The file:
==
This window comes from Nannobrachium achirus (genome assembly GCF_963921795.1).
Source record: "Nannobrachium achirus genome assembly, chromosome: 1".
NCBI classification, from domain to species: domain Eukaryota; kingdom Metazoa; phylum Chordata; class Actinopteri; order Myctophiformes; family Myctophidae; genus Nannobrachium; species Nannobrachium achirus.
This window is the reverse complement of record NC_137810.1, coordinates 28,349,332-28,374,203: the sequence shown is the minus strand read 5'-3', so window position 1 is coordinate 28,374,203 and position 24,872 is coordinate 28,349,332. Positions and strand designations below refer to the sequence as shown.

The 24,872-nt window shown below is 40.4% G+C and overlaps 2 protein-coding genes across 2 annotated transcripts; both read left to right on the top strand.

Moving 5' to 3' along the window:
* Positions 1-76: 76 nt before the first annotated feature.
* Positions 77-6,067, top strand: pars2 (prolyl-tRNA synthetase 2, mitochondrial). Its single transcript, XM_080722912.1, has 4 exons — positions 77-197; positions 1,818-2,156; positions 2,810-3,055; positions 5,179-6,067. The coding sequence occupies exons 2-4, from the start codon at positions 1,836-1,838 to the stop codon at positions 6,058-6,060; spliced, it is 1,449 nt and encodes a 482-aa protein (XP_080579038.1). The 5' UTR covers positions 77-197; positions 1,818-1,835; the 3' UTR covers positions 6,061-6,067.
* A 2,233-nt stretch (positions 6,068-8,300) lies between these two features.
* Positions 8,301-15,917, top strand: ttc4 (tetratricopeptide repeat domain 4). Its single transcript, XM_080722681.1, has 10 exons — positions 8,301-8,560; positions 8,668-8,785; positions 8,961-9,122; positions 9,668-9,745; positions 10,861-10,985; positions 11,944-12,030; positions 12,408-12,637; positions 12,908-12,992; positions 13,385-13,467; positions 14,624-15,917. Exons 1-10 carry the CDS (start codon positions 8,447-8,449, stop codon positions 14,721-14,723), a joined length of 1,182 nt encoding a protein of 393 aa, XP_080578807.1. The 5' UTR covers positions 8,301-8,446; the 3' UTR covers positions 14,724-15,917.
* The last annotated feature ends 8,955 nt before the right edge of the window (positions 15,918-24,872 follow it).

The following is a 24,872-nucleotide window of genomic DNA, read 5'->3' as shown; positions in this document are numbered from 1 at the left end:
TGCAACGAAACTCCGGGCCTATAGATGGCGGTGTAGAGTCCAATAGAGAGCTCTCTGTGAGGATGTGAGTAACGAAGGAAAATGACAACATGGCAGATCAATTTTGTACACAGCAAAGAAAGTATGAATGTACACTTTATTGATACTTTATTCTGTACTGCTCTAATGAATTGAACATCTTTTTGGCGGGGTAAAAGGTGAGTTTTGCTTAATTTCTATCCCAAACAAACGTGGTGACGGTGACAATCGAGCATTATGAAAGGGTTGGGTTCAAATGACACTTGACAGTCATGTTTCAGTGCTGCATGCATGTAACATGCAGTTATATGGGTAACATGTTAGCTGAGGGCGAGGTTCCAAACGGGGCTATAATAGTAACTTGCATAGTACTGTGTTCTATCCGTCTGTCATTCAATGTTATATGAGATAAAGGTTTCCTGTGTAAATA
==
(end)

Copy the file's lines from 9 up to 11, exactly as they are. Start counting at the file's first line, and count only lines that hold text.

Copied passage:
* A 2,233-nt stretch (positions 6,068-8,300) lies between these two features.
* Positions 8,301-15,917, top strand: ttc4 (tetratricopeptide repeat domain 4). Its single transcript, XM_080722681.1, has 10 exons — positions 8,301-8,560; positions 8,668-8,785; positions 8,961-9,122; positions 9,668-9,745; positions 10,861-10,985; positions 11,944-12,030; positions 12,408-12,637; positions 12,908-12,992; positions 13,385-13,467; positions 14,624-15,917. Exons 1-10 carry the CDS (start codon positions 8,447-8,449, stop codon positions 14,721-14,723), a joined length of 1,182 nt encoding a protein of 393 aa, XP_080578807.1. The 5' UTR covers positions 8,301-8,446; the 3' UTR covers positions 14,724-15,917.
* The last annotated feature ends 8,955 nt before the right edge of the window (positions 15,918-24,872 follow it).